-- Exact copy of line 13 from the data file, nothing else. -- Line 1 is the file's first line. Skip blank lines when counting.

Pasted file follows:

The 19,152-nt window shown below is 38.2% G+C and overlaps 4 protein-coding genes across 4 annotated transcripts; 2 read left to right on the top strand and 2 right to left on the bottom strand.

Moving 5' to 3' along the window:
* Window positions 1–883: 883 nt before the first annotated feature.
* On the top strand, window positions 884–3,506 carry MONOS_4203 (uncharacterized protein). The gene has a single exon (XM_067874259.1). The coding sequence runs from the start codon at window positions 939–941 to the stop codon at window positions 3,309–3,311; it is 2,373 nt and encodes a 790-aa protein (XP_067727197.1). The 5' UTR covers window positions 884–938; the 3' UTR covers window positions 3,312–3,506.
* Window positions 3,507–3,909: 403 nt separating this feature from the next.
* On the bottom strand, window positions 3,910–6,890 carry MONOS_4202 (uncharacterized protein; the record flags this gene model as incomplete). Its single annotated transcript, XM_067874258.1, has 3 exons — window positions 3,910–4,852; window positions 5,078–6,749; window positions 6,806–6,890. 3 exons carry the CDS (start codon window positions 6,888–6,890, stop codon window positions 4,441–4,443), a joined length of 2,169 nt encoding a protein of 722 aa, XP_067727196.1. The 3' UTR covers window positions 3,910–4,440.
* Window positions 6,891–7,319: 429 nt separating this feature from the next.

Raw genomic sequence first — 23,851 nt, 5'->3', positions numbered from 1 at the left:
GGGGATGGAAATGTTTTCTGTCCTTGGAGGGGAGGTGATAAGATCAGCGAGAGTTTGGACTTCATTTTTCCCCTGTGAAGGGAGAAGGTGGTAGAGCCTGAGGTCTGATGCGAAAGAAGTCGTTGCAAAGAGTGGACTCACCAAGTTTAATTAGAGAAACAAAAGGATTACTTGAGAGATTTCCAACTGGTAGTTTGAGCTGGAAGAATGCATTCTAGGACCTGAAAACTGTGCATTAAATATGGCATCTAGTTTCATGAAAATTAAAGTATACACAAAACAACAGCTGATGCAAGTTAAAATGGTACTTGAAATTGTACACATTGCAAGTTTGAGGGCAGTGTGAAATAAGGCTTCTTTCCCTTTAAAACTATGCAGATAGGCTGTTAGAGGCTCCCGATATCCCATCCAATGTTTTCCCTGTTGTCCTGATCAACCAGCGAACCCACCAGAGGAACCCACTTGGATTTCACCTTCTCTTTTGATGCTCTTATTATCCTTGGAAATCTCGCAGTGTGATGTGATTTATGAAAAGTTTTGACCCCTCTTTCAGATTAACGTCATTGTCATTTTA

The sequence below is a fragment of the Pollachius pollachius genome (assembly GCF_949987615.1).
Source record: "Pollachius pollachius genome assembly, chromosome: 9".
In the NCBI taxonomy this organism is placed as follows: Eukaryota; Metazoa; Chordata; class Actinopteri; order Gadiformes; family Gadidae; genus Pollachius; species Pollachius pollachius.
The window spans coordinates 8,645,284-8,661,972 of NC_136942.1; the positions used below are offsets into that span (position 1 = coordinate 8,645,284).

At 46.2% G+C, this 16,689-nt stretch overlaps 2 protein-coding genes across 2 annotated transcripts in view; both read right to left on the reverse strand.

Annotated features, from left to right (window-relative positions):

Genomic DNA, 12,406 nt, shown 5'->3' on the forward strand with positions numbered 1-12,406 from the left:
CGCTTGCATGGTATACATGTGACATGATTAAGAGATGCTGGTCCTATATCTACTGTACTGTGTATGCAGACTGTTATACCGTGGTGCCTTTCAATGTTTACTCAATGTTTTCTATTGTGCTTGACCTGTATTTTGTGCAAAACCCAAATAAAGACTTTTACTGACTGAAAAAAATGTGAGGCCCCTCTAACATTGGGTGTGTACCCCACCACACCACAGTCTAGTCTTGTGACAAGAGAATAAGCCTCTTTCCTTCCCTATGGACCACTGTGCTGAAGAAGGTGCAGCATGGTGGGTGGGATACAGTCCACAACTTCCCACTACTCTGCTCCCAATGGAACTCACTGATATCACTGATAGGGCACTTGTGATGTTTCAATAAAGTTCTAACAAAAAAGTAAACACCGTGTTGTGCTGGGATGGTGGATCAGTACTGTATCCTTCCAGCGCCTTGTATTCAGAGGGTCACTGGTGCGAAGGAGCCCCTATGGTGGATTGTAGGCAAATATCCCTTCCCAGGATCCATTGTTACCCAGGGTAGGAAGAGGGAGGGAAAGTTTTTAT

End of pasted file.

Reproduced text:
The window spans coordinates 8,645,284-8,661,972 of NC_136942.1; the positions used below are offsets into that span (position 1 = coordinate 8,645,284).